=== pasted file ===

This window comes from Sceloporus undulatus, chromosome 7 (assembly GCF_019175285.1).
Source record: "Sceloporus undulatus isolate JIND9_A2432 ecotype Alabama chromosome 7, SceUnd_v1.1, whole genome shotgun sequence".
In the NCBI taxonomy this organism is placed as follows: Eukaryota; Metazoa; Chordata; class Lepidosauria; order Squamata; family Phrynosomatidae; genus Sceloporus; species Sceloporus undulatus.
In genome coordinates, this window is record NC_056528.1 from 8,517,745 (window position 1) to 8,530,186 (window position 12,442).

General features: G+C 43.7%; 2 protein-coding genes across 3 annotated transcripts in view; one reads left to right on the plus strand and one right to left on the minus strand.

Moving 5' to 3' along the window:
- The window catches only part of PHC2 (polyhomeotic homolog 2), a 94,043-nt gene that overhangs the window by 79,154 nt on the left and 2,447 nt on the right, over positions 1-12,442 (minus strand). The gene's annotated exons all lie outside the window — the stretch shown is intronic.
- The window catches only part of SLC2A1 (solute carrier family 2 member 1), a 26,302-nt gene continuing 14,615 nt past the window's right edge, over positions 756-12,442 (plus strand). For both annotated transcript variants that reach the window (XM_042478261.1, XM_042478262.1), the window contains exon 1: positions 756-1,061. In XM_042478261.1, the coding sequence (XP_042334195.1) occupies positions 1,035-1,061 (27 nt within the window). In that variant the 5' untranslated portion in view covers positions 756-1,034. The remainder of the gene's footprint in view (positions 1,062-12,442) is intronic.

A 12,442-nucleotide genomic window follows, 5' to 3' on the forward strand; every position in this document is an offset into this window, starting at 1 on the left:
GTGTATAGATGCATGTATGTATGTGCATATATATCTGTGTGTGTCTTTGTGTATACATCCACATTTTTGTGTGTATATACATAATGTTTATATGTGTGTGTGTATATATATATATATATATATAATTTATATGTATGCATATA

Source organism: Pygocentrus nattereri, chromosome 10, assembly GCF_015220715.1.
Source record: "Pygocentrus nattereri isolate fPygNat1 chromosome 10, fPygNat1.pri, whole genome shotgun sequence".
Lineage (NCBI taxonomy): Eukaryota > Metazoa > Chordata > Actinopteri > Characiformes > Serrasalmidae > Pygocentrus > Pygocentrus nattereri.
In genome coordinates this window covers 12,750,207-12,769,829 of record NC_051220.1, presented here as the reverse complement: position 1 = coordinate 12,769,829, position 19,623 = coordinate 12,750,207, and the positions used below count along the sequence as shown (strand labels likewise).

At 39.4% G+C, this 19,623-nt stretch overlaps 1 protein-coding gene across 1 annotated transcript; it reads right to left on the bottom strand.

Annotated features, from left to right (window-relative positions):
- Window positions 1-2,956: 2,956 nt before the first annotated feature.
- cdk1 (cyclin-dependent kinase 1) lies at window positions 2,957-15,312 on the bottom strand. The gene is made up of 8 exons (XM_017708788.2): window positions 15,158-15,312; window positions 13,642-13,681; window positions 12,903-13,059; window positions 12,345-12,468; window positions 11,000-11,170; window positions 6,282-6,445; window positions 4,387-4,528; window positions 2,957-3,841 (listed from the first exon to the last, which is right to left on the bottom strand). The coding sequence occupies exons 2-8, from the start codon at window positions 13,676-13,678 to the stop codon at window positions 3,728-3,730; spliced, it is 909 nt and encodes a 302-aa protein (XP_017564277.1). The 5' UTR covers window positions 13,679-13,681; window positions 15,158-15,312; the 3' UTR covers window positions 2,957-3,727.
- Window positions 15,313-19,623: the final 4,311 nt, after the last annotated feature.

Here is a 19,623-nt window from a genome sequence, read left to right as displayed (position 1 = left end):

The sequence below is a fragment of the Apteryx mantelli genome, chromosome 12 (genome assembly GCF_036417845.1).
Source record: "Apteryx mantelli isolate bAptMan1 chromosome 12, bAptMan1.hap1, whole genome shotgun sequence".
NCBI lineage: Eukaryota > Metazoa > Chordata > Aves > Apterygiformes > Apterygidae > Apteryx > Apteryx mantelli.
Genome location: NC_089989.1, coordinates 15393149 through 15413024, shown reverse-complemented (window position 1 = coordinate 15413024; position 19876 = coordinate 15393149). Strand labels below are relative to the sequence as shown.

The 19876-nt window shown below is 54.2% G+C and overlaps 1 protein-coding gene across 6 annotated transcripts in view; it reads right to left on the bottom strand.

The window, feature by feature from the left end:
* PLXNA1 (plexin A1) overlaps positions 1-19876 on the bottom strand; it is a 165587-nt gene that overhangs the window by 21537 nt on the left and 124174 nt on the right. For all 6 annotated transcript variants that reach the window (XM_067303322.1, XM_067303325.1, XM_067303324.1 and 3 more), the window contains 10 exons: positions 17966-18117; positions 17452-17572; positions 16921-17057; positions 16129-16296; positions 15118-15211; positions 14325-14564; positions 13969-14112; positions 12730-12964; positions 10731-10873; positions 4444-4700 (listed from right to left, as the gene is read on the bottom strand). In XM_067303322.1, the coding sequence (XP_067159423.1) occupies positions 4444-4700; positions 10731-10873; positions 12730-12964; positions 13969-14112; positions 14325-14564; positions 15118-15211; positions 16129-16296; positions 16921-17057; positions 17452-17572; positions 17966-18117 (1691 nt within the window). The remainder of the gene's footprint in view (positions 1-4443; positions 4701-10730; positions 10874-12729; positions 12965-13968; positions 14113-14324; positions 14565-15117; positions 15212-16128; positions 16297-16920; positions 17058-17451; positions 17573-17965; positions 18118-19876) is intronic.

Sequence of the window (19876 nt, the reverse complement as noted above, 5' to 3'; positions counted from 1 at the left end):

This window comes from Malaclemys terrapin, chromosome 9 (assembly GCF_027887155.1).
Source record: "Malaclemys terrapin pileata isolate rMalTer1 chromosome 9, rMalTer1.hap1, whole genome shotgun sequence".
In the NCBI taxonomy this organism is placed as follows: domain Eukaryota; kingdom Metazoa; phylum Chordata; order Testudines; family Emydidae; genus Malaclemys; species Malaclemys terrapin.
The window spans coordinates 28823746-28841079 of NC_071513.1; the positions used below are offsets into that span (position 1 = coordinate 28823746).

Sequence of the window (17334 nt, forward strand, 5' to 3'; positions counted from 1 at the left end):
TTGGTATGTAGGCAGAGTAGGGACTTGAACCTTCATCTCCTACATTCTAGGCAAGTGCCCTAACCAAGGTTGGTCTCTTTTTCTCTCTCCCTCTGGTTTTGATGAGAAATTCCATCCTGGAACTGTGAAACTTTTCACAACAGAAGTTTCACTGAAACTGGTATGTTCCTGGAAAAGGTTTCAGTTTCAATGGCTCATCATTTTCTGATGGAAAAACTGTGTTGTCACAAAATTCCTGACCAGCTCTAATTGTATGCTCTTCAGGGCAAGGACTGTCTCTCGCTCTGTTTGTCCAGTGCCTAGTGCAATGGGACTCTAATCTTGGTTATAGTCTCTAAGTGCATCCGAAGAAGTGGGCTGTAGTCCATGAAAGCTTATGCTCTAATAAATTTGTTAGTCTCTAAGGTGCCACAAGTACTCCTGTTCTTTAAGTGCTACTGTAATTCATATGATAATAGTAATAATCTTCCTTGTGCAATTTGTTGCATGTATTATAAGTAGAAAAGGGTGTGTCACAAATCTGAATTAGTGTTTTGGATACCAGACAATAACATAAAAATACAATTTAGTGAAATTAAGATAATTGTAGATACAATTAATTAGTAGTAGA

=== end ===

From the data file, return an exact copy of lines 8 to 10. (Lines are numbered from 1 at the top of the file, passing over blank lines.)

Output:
- The window catches only part of SLC2A1 (solute carrier family 2 member 1), a 26,302-nt gene continuing 14,615 nt past the window's right edge, over positions 756-12,442 (plus strand). For both annotated transcript variants that reach the window (XM_042478261.1, XM_042478262.1), the window contains exon 1: positions 756-1,061. In XM_042478261.1, the coding sequence (XP_042334195.1) occupies positions 1,035-1,061 (27 nt within the window). In that variant the 5' untranslated portion in view covers positions 756-1,034. The remainder of the gene's footprint in view (positions 1,062-12,442) is intronic.

A 12,442-nucleotide genomic window follows, 5' to 3' on the forward strand; every position in this document is an offset into this window, starting at 1 on the left:
GTGTATAGATGCATGTATGTATGTGCATATATATCTGTGTGTGTCTTTGTGTATACATCCACATTTTTGTGTGTATATACATAATGTTTATATGTGTGTGTGTATATATATATATATATATATAATTTATATGTATGCATATA